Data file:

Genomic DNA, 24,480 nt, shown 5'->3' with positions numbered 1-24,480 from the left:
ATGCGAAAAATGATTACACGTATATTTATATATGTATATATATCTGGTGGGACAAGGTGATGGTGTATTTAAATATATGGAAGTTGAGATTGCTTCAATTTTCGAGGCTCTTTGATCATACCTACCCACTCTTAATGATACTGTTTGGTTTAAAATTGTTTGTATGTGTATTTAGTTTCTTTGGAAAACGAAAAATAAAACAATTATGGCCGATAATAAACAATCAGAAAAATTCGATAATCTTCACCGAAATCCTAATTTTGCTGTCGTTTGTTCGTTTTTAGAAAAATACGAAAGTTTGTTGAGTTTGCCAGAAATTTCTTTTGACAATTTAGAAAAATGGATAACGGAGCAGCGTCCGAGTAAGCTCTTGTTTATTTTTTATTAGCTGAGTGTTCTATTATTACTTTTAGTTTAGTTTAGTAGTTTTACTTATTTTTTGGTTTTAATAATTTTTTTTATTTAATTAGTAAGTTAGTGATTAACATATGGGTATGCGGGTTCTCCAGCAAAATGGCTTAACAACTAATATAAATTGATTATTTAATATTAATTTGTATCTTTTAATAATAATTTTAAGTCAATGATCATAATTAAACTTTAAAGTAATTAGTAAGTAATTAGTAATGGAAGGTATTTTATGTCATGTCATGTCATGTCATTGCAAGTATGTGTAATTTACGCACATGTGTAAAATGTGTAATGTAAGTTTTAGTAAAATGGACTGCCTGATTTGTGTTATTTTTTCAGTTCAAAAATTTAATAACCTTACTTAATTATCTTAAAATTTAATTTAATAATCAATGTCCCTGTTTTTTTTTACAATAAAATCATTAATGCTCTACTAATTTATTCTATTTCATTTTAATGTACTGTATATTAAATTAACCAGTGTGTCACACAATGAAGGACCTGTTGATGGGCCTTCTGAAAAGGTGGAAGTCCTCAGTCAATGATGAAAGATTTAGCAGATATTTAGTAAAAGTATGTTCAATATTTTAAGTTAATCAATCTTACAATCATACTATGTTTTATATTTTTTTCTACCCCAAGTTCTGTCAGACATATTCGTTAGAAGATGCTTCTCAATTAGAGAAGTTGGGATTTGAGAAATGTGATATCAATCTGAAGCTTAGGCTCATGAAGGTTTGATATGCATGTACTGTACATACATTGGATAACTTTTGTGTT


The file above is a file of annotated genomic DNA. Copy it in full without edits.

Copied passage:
Genomic DNA, 24,480 nt, shown 5'->3' with positions numbered 1-24,480 from the left:
ATGCGAAAAATGATTACACGTATATTTATATATGTATATATATCTGGTGGGACAAGGTGATGGTGTATTTAAATATATGGAAGTTGAGATTGCTTCAATTTTCGAGGCTCTTTGATCATACCTACCCACTCTTAATGATACTGTTTGGTTTAAAATTGTTTGTATGTGTATTTAGTTTCTTTGGAAAACGAAAAATAAAACAATTATGGCCGATAATAAACAATCAGAAAAATTCGATAATCTTCACCGAAATCCTAATTTTGCTGTCGTTTGTTCGTTTTTAGAAAAATACGAAAGTTTGTTGAGTTTGCCAGAAATTTCTTTTGACAATTTAGAAAAATGGATAACGGAGCAGCGTCCGAGTAAGCTCTTGTTTATTTTTTATTAGCTGAGTGTTCTATTATTACTTTTAGTTTAGTTTAGTAGTTTTACTTATTTTTTGGTTTTAATAATTTTTTTTATTTAATTAGTAAGTTAGTGATTAACATATGGGTATGCGGGTTCTCCAGCAAAATGGCTTAACAACTAATATAAATTGATTATTTAATATTAATTTGTATCTTTTAATAATAATTTTAAGTCAATGATCATAATTAAACTTTAAAGTAATTAGTAAGTAATTAGTAATGGAAGGTATTTTATGTCATGTCATGTCATGTCATTGCAAGTATGTGTAATTTACGCACATGTGTAAAATGTGTAATGTAAGTTTTAGTAAAATGGACTGCCTGATTTGTGTTATTTTTTCAGTTCAAAAATTTAATAACCTTACTTAATTATCTTAAAATTTAATTTAATAATCAATGTCCCTGTTTTTTTTTACAATAAAATCATTAATGCTCTACTAATTTATTCTATTTCATTTTAATGTACTGTATATTAAATTAACCAGTGTGTCACACAATGAAGGACCTGTTGATGGGCCTTCTGAAAAGGTGGAAGTCCTCAGTCAATGATGAAAGATTTAGCAGATATTTAGTAAAAGTATGTTCAATATTTTAAGTTAATCAATCTTACAATCATACTATGTTTTATATTTTTTTCTACCCCAAGTTCTGTCAGACATATTCGTTAGAAGATGCTTCTCAATTAGAGAAGTTGGGATTTGAGAAATGTGATATCAATCTGAAGCTTAGGCTCATGAAGGTTTGATATGCATGTACTGTACATACATTGGATAACTTTTGTGTT